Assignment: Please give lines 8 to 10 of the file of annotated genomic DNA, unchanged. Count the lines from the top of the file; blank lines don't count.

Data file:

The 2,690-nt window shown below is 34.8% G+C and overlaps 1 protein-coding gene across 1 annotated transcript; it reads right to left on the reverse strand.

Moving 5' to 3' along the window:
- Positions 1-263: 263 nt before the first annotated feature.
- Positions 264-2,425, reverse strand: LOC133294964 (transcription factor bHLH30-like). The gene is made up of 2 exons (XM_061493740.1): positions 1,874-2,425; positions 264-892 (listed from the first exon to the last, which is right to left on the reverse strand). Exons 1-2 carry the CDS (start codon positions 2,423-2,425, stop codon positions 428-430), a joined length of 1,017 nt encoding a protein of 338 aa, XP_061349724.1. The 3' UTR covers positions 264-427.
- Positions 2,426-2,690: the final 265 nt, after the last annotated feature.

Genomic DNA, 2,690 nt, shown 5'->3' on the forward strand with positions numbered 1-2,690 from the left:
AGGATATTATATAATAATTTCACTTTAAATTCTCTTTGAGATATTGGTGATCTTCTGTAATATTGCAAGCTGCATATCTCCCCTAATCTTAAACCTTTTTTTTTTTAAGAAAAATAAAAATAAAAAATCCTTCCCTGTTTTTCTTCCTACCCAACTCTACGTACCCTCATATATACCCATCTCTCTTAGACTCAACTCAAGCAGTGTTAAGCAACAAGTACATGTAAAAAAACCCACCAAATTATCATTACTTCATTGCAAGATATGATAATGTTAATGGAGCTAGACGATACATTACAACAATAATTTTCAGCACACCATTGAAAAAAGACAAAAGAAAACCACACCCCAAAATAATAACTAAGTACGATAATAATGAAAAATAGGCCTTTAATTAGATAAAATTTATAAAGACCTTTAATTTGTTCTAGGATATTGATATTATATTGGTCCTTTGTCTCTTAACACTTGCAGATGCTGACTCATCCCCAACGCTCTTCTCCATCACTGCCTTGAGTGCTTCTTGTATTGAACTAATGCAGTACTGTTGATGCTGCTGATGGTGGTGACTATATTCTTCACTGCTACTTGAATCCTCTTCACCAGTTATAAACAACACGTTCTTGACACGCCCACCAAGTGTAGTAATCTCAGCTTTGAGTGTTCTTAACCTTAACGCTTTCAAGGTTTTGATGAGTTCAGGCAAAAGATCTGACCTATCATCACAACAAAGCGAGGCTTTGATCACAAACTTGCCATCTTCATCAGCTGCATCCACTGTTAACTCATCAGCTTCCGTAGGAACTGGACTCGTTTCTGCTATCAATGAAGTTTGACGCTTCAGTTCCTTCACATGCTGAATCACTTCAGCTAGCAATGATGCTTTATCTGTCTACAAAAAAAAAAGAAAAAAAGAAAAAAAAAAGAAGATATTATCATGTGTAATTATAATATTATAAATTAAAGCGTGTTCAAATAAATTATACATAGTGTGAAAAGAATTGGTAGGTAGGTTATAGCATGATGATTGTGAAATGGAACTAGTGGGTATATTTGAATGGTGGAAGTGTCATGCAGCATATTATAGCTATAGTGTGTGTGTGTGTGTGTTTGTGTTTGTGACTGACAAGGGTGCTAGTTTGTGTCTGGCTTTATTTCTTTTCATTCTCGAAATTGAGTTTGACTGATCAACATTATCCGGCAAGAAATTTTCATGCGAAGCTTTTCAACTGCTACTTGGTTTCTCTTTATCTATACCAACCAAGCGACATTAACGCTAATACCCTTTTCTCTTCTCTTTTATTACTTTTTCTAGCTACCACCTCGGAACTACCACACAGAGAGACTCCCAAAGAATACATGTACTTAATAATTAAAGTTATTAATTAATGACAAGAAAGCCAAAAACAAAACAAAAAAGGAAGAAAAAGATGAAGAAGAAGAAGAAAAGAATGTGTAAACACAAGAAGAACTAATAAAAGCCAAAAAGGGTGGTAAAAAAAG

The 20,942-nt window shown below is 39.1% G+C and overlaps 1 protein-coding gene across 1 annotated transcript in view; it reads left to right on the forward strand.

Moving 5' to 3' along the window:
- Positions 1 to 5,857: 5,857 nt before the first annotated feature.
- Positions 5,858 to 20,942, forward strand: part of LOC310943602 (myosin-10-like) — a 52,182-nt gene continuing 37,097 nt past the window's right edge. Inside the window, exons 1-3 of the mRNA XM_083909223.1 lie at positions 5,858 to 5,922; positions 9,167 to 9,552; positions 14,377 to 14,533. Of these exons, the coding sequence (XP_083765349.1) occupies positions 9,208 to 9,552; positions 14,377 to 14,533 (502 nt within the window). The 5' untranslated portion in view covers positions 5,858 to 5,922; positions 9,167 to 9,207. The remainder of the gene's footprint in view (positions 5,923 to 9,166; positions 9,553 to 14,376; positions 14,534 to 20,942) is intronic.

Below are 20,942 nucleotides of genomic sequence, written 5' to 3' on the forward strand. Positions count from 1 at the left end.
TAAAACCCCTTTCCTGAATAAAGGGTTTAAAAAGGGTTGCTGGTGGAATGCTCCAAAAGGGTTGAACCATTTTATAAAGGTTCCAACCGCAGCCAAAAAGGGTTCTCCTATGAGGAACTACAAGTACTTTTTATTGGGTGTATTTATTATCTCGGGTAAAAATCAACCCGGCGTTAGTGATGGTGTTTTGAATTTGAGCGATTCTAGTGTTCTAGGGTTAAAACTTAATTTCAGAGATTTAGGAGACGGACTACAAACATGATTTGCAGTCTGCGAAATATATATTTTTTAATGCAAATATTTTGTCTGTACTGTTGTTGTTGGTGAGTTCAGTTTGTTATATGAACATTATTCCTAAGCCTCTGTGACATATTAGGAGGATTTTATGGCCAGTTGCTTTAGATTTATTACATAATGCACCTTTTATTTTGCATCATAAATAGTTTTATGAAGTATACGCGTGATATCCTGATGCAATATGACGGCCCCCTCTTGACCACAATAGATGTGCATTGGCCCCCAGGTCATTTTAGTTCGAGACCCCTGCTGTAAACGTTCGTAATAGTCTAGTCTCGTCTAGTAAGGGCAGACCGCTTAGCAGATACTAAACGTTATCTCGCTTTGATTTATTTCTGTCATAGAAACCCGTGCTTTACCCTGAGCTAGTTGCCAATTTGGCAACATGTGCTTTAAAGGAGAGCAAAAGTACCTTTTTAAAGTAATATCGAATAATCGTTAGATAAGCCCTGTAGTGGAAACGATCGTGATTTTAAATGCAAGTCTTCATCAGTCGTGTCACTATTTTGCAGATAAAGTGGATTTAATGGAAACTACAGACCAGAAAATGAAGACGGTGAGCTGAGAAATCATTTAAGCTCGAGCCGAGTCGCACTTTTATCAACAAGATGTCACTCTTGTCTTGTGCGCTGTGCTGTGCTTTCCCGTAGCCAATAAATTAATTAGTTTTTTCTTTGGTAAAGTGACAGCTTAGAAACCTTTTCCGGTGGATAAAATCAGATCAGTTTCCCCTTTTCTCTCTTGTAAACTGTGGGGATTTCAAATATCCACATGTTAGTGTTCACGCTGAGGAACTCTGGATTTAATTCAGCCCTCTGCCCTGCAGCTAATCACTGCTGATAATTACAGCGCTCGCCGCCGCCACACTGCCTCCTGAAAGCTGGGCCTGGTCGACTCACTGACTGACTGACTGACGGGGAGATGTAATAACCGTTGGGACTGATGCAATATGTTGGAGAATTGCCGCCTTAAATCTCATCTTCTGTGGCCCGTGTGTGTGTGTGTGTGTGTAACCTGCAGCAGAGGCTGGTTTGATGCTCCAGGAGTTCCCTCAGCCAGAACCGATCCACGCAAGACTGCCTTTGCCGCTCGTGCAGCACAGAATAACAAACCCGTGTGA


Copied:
The 20,942-nt window shown below is 39.1% G+C and overlaps 1 protein-coding gene across 1 annotated transcript in view; it reads left to right on the forward strand.

Moving 5' to 3' along the window:
- Positions 1 to 5,857: 5,857 nt before the first annotated feature.